On a daily basis, science is making new discoveries. It is almost impossible to watch the news or visit a favorite website without information from a study refuting medical practices or a once highly regarded belief of the natural world. When firmly held beliefs are challenged people often refuse to accept the evidence because what they originally learned has becomes deeply ingrained. Some have core beliefs that resonate to the inner-most being and they will be skeptical of anything contradicting what is thought to be true. Why?
Beginning with the toddler years, people are taught those in charge or with authority have the answers. Parents, teachers, coaches, doctors, pastors, and every other authority figure have the ability to influence the youth in their lives1. Children and even most adults do not question what they are taught by experts. For example, the doctor went to college for a long time to learn her trade; certainly the diagnosis must be correct. Only 30% of people seek a second opinion or complete any significant research into what their doctor recommends2. Most people accept information passed by authority figures or textbooks to be an infallible fact.
The ironic thing is most of the beliefs passed down are learned from mentors who, in turn, have passed down what their mentors have taught. Many things learned are part of a passing of the torch from generation to generation. For the most part, this is not a bad thing. Passing information to another and adding more nuggets of wisdom and experience makes the next carrier more effective than the last. For example, most of our military traditions, techniques, and procedures have been taught and passed down for centuries with the core principles intact and only changes in the method of delivery or style. Religions, science, medical practices, and other philosophies have been passed in the same way.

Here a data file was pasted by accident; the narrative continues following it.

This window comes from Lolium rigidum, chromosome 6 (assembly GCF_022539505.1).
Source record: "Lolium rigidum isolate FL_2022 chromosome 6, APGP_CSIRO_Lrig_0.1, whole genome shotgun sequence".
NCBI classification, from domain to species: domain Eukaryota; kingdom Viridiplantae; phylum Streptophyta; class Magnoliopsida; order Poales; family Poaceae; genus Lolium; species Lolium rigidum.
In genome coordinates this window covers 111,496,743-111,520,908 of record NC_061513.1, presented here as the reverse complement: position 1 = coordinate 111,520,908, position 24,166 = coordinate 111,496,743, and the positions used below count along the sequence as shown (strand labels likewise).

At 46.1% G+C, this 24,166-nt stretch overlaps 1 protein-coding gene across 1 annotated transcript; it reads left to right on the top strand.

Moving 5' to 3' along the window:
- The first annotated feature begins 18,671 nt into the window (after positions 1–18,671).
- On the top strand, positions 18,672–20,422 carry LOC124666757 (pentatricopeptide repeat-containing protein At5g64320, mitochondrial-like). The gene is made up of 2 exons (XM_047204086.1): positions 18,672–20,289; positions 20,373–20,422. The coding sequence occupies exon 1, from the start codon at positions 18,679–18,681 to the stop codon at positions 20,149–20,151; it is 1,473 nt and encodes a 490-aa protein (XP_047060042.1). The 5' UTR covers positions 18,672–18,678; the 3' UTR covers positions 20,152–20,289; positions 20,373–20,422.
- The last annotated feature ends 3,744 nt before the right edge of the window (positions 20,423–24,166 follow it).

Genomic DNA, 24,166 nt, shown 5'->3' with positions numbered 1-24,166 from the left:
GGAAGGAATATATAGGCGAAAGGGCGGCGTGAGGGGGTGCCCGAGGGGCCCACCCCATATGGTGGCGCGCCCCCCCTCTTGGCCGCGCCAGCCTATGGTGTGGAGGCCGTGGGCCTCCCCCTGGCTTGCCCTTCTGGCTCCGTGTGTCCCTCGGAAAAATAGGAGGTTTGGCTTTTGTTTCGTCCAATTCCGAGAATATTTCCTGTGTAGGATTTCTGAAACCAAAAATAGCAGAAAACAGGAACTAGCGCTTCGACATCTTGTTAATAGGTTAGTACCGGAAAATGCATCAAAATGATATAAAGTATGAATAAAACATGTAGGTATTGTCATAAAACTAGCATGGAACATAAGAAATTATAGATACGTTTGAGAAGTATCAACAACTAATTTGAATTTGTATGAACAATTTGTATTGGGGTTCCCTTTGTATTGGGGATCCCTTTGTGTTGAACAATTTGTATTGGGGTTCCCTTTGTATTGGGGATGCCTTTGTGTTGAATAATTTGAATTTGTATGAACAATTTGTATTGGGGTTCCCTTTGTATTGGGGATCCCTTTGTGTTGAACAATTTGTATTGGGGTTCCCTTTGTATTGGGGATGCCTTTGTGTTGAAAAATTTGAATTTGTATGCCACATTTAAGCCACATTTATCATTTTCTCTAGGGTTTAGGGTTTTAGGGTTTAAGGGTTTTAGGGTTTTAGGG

The danger lies in the belief there is no other way and the learning law of primacy takes the brunt of the blame for this. This law suggests what is learned first is learned best3. Behaviors and beliefs learned as children, teenagers, and even adults model their actions after those of role models4. In this way, people become linked to certain beliefs and when faced with learning new information, a skill, or a task, the perspective of the teacher or role model is the one adopted by the student. The military recognizes the power of this and stresses strict enforcement of teaching right the first time; there is not enough time to “unlearn” something taught wrongly5.
As I taught C-17 pipeline students fresh out of basic training how to repair a cargo aircraft worth $250 million each, I wanted to ensure they were not simply doing what others taught or told them; rather, they needed to verify the exact procedure in the books. I illustrated this by asking if their uniforms were on properly. All would say ‘yes’ with confidence. When asked how they knew they were; all replied with the same ‘my training instructor told me how to put it on this way.’ Then I would make them sweat and ask if they ever read the regulation governing wear of the uniform and how could they be certain they weren’t lied to. Their jaws would usually drop as I would close by saying, ‘basically, you’re telling me that you do not even know if you’re dressed properly right now. This is a perfect example of the faith people place in role models and teachers. These students would have never even given a second thought to what they were told.